In the city’s largest school board, the Ottawa-Carleton District School Board (OCDSB), about 27 per cent of elementary students and 22 per cent of high school students chose online learning. The Ottawa Catholic School Board says roughly a quarter of its students are online.

For Masuma, the decision to keep her daughter home was complex: extended family members are immunocompromised and she worried the in-person learning environment would be unpleasant because of precautions. She also felt her daughter might benefit from being supported at home.

“She doesn’t necessarily enjoy school. I also found out during the pandemic that she was being bullied [last year],” said Masuma. “So I thought, why not try from home?”

To help her daughter socialize face-to-face with other kids, Masuma enrolled Hana in Baxter Forest School, an alternative education program where kids spend most of their time outside, one day a week. Hana also attends virtual Arabic classes two days a week after school. 

Masuma’s husband and Hana share the living room work space, and Masuma admits he does the lion’s share of helping their daughter stay on task. There is a possibility that he’ll be required to return to his office in the new year.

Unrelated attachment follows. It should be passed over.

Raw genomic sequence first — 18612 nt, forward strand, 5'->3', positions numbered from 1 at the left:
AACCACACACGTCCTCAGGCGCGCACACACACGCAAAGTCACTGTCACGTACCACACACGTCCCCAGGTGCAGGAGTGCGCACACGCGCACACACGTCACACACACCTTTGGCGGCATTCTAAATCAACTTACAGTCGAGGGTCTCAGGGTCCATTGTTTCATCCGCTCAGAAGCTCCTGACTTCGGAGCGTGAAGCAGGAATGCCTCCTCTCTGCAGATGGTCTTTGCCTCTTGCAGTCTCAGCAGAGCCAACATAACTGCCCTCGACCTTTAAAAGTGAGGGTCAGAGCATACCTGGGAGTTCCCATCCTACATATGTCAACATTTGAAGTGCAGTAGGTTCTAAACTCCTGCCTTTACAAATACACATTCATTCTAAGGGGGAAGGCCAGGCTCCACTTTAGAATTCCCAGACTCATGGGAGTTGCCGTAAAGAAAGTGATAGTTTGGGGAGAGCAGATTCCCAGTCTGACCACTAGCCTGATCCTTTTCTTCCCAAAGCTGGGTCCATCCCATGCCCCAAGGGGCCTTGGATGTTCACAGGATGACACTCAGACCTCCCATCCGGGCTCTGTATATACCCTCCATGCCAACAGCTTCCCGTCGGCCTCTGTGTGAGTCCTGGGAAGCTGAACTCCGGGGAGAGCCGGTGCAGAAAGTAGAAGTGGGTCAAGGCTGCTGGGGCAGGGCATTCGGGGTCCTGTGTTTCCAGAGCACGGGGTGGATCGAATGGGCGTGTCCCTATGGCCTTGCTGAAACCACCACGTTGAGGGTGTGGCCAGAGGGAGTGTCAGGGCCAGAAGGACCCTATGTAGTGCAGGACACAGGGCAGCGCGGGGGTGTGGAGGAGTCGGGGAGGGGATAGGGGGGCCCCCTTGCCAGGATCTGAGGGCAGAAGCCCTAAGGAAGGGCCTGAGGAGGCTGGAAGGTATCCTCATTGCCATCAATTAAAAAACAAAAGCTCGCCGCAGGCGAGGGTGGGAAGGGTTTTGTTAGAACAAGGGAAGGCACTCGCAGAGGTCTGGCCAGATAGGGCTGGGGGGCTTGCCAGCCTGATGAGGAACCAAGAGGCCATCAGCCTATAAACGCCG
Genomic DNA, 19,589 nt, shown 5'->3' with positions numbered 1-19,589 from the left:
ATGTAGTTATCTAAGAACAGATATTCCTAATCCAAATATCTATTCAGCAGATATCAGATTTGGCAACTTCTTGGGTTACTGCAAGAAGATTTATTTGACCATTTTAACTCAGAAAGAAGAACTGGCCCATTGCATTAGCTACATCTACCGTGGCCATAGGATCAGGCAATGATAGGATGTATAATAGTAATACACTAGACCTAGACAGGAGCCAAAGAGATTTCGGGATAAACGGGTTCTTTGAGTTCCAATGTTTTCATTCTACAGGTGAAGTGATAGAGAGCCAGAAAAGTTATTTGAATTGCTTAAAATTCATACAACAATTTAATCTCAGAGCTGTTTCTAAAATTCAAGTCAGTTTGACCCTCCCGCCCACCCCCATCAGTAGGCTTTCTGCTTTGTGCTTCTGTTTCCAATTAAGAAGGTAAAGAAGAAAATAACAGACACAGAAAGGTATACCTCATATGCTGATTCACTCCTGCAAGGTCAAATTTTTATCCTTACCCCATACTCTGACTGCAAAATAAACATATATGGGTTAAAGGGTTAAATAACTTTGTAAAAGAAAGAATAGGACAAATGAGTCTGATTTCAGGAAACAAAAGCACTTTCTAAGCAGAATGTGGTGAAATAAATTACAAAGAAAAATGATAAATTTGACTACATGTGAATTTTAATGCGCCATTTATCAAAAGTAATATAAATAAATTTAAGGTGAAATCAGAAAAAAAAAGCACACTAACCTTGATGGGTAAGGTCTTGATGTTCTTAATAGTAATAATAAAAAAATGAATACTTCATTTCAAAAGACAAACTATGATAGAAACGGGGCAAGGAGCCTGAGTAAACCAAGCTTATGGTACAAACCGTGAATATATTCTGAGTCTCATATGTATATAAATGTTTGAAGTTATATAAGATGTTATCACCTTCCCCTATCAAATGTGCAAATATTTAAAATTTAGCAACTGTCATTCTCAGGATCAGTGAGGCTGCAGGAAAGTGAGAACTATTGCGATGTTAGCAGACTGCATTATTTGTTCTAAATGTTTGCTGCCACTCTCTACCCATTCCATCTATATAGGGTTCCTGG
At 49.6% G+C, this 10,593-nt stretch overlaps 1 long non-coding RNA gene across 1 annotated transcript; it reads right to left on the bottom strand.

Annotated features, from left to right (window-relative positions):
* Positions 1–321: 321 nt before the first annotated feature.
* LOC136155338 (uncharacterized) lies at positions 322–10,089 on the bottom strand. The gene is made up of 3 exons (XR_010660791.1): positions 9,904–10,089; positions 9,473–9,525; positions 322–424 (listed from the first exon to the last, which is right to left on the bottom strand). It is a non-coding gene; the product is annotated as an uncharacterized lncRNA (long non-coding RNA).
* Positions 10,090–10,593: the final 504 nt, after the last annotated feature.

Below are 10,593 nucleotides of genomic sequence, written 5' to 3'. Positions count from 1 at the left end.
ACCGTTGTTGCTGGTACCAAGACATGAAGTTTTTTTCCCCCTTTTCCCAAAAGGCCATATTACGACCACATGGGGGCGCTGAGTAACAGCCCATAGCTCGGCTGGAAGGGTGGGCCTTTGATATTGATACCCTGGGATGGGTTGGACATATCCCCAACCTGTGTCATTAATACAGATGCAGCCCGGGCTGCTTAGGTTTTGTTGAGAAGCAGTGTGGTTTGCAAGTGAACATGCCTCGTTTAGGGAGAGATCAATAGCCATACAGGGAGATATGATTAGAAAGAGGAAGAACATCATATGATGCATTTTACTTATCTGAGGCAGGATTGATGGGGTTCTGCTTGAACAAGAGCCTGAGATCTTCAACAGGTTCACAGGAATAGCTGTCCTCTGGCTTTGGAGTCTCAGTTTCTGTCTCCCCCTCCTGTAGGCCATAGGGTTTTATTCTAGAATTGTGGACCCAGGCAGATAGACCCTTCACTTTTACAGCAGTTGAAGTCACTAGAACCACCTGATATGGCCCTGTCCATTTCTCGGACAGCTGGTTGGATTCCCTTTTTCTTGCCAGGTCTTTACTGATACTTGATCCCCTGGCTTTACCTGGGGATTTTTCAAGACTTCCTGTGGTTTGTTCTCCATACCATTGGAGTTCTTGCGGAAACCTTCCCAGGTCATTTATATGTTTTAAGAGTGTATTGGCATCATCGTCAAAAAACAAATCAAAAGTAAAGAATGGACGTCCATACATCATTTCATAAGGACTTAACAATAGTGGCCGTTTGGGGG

“When he goes back to work … it’s probably going to be a little bit more difficult.”

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No school closures after Christmas holiday break, says Ontario education minister

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Ontario elementary and secondary schools will not close for an extended winter break, says Education Minister Stephen Lecce.

Closures aren’t needed given Ontario’s “strong safety protocols, low levels of (COVID-19) transmission and safety within our schools,” Lecce announced Wednesday afternoon. He said he had consulted with Chief Medical Officer of Health Dr. David Williams and the province’s public health measures advisory table.

That ended speculation about school buildings remaining closed in January for a period of time after the Christmas break.

Earlier in the week, Lecce told reporters the government was considering having students spend “some period out of class” in January, perhaps switching to online learning.

In a statement, Lecce said that even though rates of community transmission of COVID-19 are increasing, “schools have been remarkably successful at minimizing outbreaks to ensure that our kids stay safe and learning in their classrooms.”

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Windy start to the week in Ottawa

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OTTAWA — It’s a blustery Monday in the capital with wind gusts of up to 50 km/hour expected throughout the day.

Environment Canada is forecasting a high of 4 C with a 60 per cent chance of showers or flurries before the wind dies down later this evening.

There’s a chance of flurries on Tuesday as well with a high of -1 C. The overnight low will dip to an unseasonal -9 C.  

Wednesday’s high will be just -5 C with lots of sunshine.

Seasonal temperatures return for the rest of the week..